Contemporary research in personality, social psychology and sociology has renewed an interest in the "self". This volume argues that the "self" may consist fo multiple "selves", any of which may interact with each other in a dialogical fashion. The "self" is presented as a non-unitary embodiment that transcends the limits of individualism and rationalism. Beginning with philosophical discussion of the "self", this volume discusses the decentralization of the "self" in narrative psychology, the retreat of the omniscient narrator in literary sciences, the genesis of self-knowledge in children and the concept of modern society as a multiplicity of collective voices.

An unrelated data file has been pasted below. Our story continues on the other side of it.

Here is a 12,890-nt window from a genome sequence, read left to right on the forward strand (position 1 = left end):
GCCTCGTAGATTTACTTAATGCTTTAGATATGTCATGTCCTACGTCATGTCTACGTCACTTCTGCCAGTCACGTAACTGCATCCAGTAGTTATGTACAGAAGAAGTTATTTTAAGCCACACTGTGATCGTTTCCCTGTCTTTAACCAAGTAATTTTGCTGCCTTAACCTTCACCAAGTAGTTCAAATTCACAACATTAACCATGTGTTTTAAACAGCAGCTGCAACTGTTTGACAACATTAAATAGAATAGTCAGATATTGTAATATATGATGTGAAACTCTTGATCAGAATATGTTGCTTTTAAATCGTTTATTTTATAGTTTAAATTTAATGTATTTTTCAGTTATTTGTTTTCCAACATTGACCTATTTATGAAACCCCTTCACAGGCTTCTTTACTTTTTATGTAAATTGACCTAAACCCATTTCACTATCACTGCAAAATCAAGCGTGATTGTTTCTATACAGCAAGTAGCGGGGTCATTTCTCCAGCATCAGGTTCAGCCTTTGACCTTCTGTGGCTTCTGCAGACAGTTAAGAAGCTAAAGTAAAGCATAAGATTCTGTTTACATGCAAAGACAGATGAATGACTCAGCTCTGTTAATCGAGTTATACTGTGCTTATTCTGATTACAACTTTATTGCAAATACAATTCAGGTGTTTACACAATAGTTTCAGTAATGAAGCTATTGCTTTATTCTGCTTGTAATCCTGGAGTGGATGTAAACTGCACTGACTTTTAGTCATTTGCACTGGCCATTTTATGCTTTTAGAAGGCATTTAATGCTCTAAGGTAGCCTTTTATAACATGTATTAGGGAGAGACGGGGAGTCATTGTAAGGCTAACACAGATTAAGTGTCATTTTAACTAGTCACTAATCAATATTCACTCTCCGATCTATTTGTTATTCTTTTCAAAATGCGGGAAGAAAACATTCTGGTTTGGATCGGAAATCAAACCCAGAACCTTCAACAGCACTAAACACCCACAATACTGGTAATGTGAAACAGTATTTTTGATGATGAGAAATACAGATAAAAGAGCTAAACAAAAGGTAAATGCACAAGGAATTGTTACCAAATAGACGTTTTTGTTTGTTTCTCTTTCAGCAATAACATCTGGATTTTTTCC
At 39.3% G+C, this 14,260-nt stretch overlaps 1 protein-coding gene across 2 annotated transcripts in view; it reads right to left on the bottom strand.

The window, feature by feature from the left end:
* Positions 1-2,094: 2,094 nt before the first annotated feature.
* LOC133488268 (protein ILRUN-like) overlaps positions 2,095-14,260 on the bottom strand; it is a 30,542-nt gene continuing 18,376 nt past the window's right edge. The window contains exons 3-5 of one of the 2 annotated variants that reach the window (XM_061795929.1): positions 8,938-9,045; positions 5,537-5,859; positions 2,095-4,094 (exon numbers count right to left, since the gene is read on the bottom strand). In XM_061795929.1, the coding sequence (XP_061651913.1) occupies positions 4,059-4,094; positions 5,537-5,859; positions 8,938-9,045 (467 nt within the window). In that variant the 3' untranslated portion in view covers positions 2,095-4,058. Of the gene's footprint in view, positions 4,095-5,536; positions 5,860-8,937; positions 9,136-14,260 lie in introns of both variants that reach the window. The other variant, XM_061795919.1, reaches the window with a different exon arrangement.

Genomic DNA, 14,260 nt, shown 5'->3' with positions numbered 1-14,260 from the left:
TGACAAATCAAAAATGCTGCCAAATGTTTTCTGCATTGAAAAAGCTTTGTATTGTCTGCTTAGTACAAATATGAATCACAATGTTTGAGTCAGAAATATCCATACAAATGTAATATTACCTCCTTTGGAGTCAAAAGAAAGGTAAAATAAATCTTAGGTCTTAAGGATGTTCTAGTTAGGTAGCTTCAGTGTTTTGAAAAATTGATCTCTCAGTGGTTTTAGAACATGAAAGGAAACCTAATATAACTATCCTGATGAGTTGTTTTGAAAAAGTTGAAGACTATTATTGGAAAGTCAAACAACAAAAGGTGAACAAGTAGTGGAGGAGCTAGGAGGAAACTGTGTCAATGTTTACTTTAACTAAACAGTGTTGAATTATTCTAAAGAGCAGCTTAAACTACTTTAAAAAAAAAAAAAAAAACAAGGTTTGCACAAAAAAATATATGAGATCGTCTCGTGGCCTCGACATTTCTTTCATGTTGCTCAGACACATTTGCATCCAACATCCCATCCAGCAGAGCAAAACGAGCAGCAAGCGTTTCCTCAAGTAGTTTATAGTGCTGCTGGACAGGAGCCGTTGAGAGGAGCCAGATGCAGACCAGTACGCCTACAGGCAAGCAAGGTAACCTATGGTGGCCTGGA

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"The summaries and analyses of theories are clear, and clearly related to their philosophical context... The text is chock-full of ideas and connections and makes many compelling arguments."
"In offering a method of self-investigation grounded in narrative, and by arguing so forcefully for a fundamentally different relationship between researcher and research participant than has traditionally existed in psychological research and practice, Hermans therefore takes an important step, I think toward a more humane and liberating psychology."
--MARK B. TAPPAN, Colby College, Waterville, Maine
"Readers of the October 1993 issue of the Journal of Analytical Psychology who enjoyed Hermans & Kempen's essay on the dialogical self will welcome the extended treatment of the subject matter in this book."
--THE JOURNAL OF ANALYTICAL PSYCHOLOGY
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Book Description Academic Press, 1993. Hardcover. Book Condition: New. Bookseller Inventory # P110123423201